Is It Possible to Transfer Private Student Loans Into Federal Loans?

transfer private student loans to federal

College is getting more and more expensive. With rising costs, more students are exhausting federal financial aid options, leaving them with no choice but to turn to private lenders.

Although private student loans can be useful, they don’t have as many benefits as federal aid. Many borrowers try to find a way to transfer private student loans to federal ones, but unfortunately, that isn’t possible today.

However, there are some ways to get federal-like benefits on your private loans. Find out more about private lenders and how to get similar options.

What are private loans?

Although federal loans should be the first place you look for financial assistance, sometimes you just need more help. Individual lenders and banks offer private loans to students who need extra money to pay for their education.

Private lenders set their own eligibility requirements, interest rates, and repayment terms. When you need funding to finish your degree, private loans can be a smart option to pay for school.

Private student loans vs. federal student loans

The U.S. Department of Education, a government agency, offers federal loans. When evaluating your application for aid, the government does not consider factors like your credit score. Instead, you submit a Free Application for Federal Student Aid (FAFSA) each year, which they use to determine how many grants or loans you receive.

The government sets the interest rates for federal student loans, and their rates tend to be lower than those of private loans. You also have a guaranteed grace period after graduation before you have to start making payments. This allows you time to find a job with a reliable income. In addition, federal loans often have unique benefits if you run into financial trouble.

If you cannot keep up with your payments, you can use an income-driven repayment plan, where the government caps your payments at a percentage of your income. You are also eligible for several forgiveness programs, where a portion of your debt may be forgiven if you meet specific requirements.

In addition, if you become unemployed, sick, or decide to return to grad school, you might be able to enter your federal loans into deferment or forbearance, where you can pause payments for months or years.

With private loans, the lending company sets the interest rates and repayment terms. They often have stricter eligibility requirements, with credit score minimums you need to meet to get a loan. If you have private loans, you aren’t eligible for federal benefits like income-driven repayment or forgiveness.

While federal loans have set interest rates, private lenders offer more options. You can choose between a fixed rate or variable rate loan. With a fixed rate loan, your interest rate is the same for the duration of your repayment. Variable rates are often lower than fixed ones, but they can fluctuate depending on market conditions.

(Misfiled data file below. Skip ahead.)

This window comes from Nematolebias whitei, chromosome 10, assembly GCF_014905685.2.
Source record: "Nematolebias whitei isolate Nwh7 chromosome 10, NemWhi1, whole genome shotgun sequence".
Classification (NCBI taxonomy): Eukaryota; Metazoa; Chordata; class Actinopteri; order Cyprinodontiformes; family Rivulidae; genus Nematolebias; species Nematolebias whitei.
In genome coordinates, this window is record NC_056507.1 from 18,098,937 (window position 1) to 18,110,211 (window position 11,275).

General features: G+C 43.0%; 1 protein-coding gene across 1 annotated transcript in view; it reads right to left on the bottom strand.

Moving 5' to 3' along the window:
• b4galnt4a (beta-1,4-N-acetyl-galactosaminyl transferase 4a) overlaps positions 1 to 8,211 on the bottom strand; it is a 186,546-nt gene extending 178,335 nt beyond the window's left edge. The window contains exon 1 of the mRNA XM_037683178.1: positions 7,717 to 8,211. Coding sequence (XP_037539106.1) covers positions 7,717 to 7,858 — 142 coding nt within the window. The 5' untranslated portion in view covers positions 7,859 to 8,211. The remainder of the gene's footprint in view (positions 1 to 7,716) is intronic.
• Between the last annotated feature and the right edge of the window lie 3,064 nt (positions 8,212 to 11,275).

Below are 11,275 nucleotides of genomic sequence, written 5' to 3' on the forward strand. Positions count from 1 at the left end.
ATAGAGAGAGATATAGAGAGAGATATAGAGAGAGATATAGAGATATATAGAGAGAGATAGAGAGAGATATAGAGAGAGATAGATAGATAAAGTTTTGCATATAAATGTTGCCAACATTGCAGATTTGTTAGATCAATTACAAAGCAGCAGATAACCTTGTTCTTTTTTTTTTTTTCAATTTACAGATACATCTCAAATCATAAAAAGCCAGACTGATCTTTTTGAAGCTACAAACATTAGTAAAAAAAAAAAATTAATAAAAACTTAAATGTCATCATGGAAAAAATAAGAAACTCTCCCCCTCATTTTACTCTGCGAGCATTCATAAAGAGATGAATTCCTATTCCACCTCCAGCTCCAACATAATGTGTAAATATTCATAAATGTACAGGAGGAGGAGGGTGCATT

With some private loans, the lender requires you to make payments right away. That can be difficult when you are still in school or job searching.

Can you transfer private student loans to federal loans?

Because private loans have different repayment terms, many people want to transfer private student loans to federal loans. However, that’s not possible. Private loans are completely separate from federal loans.

But not all lenders are the same. So before taking out a loan, compare lenders and the different repayment plans to see who offers the most generous terms.

Federal benefits from private loans

Some lenders offer private loans with perks that are similar to those of federal loans. Here are a few you can benefit from:

Grace periods

Some private companies offer grace periods, much like federal loans. These can give you six months or more after graduation to find a job without worrying about making payments on your loans.

For example, LendKey and Citizens Bank offer six-month grace periods. And College Ave gives you up to nine months before you need to make payments if your went to grad school.

Interest-only payments

If you have trouble making your payments, there are lenders that will allow you to make interest-only payments on your loans. So instead of making payments towards principal and interest, it will go only to interest.

This can dramatically reduce how much you owe each month, freeing up money in your budget. For example, LendKey allows you to make interest-only payments for up to two years if you struggle to find a job.


For those who are facing a financial hardship, such as a job loss or medical emergency, some lenders allow you to postpone your payments with forbearance. This means you can stop making payments for a period of time while you get back on your feet.

Connext is one lender that offers forbearance for borrowers struggling with their payments.

Evaluating your options

Even though you can’t transfer private student loans to federal loans, some private lenders do offer helpful benefits. Before taking out a private loan, compare lender policies to find which offers flexible repayment plans and hardship policies.

For more information on private student loans, here are the best private loans available now.

Interested in refinancing student loans?

Here are the top 6 lenders of 2018!
LenderRates (APR)Eligible Degrees 
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2.75% - 7.24%Undergrad
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2.58% - 7.26%Undergrad
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